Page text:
At the risk of sounding too simplistic or creating a false dichotomy, I’m not even sure I want to be biblical. I want to be holy, changed into God’s likeness. If I resemble a book, what does that even look like? I understand that the Bible is our guide in many ways, but the Bible points us to Jesus so that we can become… Jesus-ical? 

  • http://www.travismamone.net/ Travis Mamone

    The way I see it “biblical marriage/manhood/womanhood/childhood/etc” all boils down to one thing:  love others the way Jesus did. That’s it. 

    • mkrabill

      Yes. That.

  • Kirsten

    That was so good to read. I can’t really describe it. I’m just now beginning to find my place in this world in terms of who I am as a wife, mother, and someone who also loves God. Reading your blog gives me a wonderful perspective in this journey and this post warmed my heart.

  • http://www.kimvanbrunt.com/honestly-adoption-the-blog/ Kim Van Brunt

    Loved this, Sarah. I, too, have been finding the simple and profound truth of relationship with Jesus: it all comes down to just that. Following Jesus. Learning him, being close to him, loving him better and more fully and tearing down my walls of mistrust and boxing God in.

    They aren’t rules or commands on a checklist: they’re characteristics. This rings so true and right. In the end, it’s all — all! — about love. Astounding, really.

  • http://thewholedangthing.wordpress.com Ben Emerson

    You’re a good writer.

    Just thought I’d throw that out there.

  • Jada

    :-)

  • Emily Wierenga

    yes. amen. amen. and i want to come over and eat some of that banana bread.

  • http://logicandimagination.wordpress.com/ Melody Harrison Hanson

    hear hear!

  • Kelley

    I needed to read that this morning.  I am a wife, mom of 3, and youth minister and I sometimes feel so guilty for working.  But I know that I am called to both family and ministry by God and that they have to be able to work in communion with one another.  But the guilt still settles down in my heart where it doesn’t belong…thanks for the message this morning!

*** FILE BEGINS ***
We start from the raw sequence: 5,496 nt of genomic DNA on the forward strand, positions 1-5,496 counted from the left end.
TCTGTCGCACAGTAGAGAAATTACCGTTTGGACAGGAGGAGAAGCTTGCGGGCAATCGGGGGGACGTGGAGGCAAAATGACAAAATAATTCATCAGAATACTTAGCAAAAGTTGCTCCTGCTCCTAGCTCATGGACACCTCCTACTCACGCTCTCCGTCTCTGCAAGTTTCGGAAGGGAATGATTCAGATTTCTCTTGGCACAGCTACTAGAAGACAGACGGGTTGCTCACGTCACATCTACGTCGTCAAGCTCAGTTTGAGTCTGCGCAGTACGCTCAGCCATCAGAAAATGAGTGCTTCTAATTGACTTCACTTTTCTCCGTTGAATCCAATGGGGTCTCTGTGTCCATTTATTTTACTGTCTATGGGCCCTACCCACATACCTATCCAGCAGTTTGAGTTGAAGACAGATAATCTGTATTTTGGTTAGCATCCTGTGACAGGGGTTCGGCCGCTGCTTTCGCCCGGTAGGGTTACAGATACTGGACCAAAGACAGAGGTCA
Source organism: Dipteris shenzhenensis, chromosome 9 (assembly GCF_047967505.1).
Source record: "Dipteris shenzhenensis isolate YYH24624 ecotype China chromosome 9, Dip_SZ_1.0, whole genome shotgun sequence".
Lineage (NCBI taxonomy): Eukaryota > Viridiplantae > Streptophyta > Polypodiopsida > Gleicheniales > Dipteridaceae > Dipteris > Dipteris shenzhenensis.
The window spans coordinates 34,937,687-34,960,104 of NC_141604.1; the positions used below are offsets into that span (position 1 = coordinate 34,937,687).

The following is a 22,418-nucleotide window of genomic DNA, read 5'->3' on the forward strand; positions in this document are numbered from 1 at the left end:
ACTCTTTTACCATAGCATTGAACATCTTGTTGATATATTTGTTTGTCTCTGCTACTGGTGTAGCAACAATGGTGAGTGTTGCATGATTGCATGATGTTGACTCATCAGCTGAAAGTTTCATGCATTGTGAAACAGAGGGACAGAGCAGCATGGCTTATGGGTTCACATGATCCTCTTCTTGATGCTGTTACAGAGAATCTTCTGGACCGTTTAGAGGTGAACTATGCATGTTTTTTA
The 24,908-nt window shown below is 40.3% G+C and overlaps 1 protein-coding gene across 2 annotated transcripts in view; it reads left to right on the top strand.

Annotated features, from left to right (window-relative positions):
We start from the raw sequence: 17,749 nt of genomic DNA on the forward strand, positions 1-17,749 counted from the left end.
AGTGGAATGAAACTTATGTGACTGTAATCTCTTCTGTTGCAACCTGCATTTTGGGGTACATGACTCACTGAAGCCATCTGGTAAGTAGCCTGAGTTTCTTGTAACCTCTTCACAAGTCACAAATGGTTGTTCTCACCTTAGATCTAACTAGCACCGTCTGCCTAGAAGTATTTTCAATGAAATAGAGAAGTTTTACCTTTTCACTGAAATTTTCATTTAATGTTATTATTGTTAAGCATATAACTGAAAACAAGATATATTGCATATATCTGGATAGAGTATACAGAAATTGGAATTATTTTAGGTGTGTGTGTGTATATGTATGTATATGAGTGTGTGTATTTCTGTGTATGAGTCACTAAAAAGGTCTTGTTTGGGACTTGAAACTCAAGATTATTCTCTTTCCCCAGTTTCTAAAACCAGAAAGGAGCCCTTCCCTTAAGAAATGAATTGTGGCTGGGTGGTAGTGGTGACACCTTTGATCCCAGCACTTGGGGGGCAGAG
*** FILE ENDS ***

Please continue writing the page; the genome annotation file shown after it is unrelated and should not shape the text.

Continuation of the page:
• Rachel

    This is so lovely and spot-on.  I am going to tuck it away to encourage other women who are feeling unbiblical about the unconventional roles in their lives.  Thank you so much for writing this and for this wonderful reminder.

  • pastordt

    Yes, MA’AM. THAT’s what I’m talkin’ about. Thanks for this one, Sarah – it was new to me. Reposting is a grand idea, just grand.

  • Stephanie

    Are you back at work after maternity leave now? If not, when and how will you make that transition? I’d like to hear your thoughts on that – especially since I know your littlest is still nursing.

  • Katy-Anne

    I love this! :)

  • http://www.thesuburbanmommy.blogspot.com/ Jennifer

    I love everything about this post.

     

  • http://www.livelaughlearntogether.blogspot.com/ Clara

    Well said Sarah…the balance of mom, wife and woman is so hard at times…it’s nice to know that we all go through different “seasons” of life.

  • Jane

    Man-oh-man-oh-man, do I love this post!  I’m not a mother — well, unless you count 2 dogs, I am a wife, and work full time in a job I love.  YOU GO!!  :)  

  • http://PinEatReview.com/ Denise

    This was so, so wonderful. My heartfelt thanks.

  • Summer Groenendal

    Thank you for writing this, Sarah! Your voice, refreshing and fervent, glorifies God and accurately reflects His heart for this hurting and damaged world.

  • Derek Grant

    I could have wrote this post word for word- you know, if I could actually write! :) Thank you!!! ~Lynsey

  • Melody Young

    so true- my heart exactly!

  • http://biblicalpersonhood.wordpress.com/ Retha Faurie

    Sarah, I love this post! (It happens to have the name of my blog in its best sentence too.

  • http://osheta.blogspot.com/ Osheta Moore

    This is such a great post! Beautifully written and totally engaging. I can relate completely. I’m actually processing this on my blog, so thanks for the encouragement that “biblical” womanhood has many expressions.